Newsrooms have many traditions, and covering the final moments of political campaigns on election night is one of them.
When I arrived in South Jersey almost four years ago, I spent one-on-one time with each staff member in the newsroom, as has been my habit in every market that I’ve worked.
Five days each week we publish Press editorials on issues and topics that are strongly related to local communities, the region and the state. They appear at the top of the Opinion page.
In August, two journalists in our newsroom teamed up to launch a small project they hoped would humanize a story that had come to resemble a crushing statistical death march: The heroin epidemic.
When I started working in newspaper journalism 38 years ago, some reporters were paid by the column inch for stories still written on typewriters. Blocks of printed text and photos were waxed and pasted together to make pages by guys who several years earlier had been making them from hot lead.
For many decades, the business model for newspapers was the same: publish stories and photos in print, and sell advertising to go around it. Simple.
The digital technology revolution is changing lives, businesses and so much else. No wonder people and companies, including newspapers and other media, are urgently trying to figure out where it is going.
This fall, voters in New Jersey will elect a new governor and new Legislature. They will elect sheriffs and freeholders, mayors and councils and committees, and school board members.
Each day, hundreds of press releases and messages arrive at The Press of Atlantic City newsroom, through the mail, email and phone. Most are from people who want us to cover events, print their letters to the editor or otherwise share their news or opinions.
One of the pillars of the community-wide communication service The Press provides is the guest commentary.
One of my early jobs in the newsroom was working weekend rewrite shifts taking dictation from funeral home directors for the next day’s obituaries.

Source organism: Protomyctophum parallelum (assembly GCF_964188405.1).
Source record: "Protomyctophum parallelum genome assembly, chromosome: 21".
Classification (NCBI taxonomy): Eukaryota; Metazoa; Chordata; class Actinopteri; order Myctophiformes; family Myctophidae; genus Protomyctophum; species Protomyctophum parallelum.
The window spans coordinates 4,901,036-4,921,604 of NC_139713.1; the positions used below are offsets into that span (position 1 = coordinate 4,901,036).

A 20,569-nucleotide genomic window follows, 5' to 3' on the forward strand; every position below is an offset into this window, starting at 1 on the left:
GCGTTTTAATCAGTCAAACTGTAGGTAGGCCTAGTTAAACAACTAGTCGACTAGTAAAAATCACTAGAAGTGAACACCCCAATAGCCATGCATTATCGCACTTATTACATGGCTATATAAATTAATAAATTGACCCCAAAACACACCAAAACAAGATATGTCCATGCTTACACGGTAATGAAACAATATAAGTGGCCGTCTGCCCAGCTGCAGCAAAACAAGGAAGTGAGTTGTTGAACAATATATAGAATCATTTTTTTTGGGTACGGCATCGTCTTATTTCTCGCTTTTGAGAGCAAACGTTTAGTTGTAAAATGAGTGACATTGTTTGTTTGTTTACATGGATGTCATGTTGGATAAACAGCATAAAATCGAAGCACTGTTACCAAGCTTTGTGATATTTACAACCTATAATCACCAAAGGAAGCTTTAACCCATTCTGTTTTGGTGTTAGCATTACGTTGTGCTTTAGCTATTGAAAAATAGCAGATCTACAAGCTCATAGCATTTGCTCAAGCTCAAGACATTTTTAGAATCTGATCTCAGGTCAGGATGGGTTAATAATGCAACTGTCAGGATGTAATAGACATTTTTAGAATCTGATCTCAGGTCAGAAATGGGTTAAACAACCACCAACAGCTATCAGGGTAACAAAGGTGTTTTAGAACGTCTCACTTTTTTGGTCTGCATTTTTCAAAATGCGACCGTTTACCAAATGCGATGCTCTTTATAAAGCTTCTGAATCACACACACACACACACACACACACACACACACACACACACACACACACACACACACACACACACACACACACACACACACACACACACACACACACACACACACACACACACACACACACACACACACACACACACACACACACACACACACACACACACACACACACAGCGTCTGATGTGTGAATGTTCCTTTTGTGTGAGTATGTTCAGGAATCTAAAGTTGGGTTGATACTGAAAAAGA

Earlier this week we published a letter urging support for North Korea, its writer claiming that Kim Jung-un and his ruling party are “a friend of all working class people.” This is about as eccentric as political views get these days, considering the nearly unanimous international consensus…
Last Saturday night, with deadline approaching and editors building the next day’s front page, we had a decision to make.
One of the most important roles we have as a community newspaper is to help readers share information and ideas with each other. Traditionally, the place in print for such an exchange has been the Opinion section, which is of course quite active with reader engagement at The Press (if you ar…
Never say it’s only a cartoon.
“Did you see this?”
Strangers brought it up to a reporter on the golf course. People stopped one of our editors while he was out to dinner with his wife. Someone else discussed it with me in the ladies room.
As journalists, our goal is to report stories that have an impact.
Sometimes, usually on Facebook or the comments section of a Press story online, we are asked why the reader has to pay for the content they wish to see. “I shouldn’t have to pay for this story,” the comments usually go. “This is the internet, where everything is free!”
Welcome to my pages.
Reader comments are a powerful part of online journalism these days.
The scene usually plays out the same way. I get an email from an employee, asking for a few minutes to talk. Or, sometimes, they appear in the doorway of my office and ask to come in.
A lot has been said and written about the current challenges facing the newspaper industry. I think it’s important that everyone understands how the industry has changed and what contributed to that.
This winter, we started expanding our definition of voice with the help of podcasts, an emerging storytelling tool.
It’s no secret that the media have been scrutinized and criticized quite a bit in the past year. National media have been blamed for promoting various, sometimes competing agendas, individual journalists have been called out during White House briefings, others have been accused of pedaling …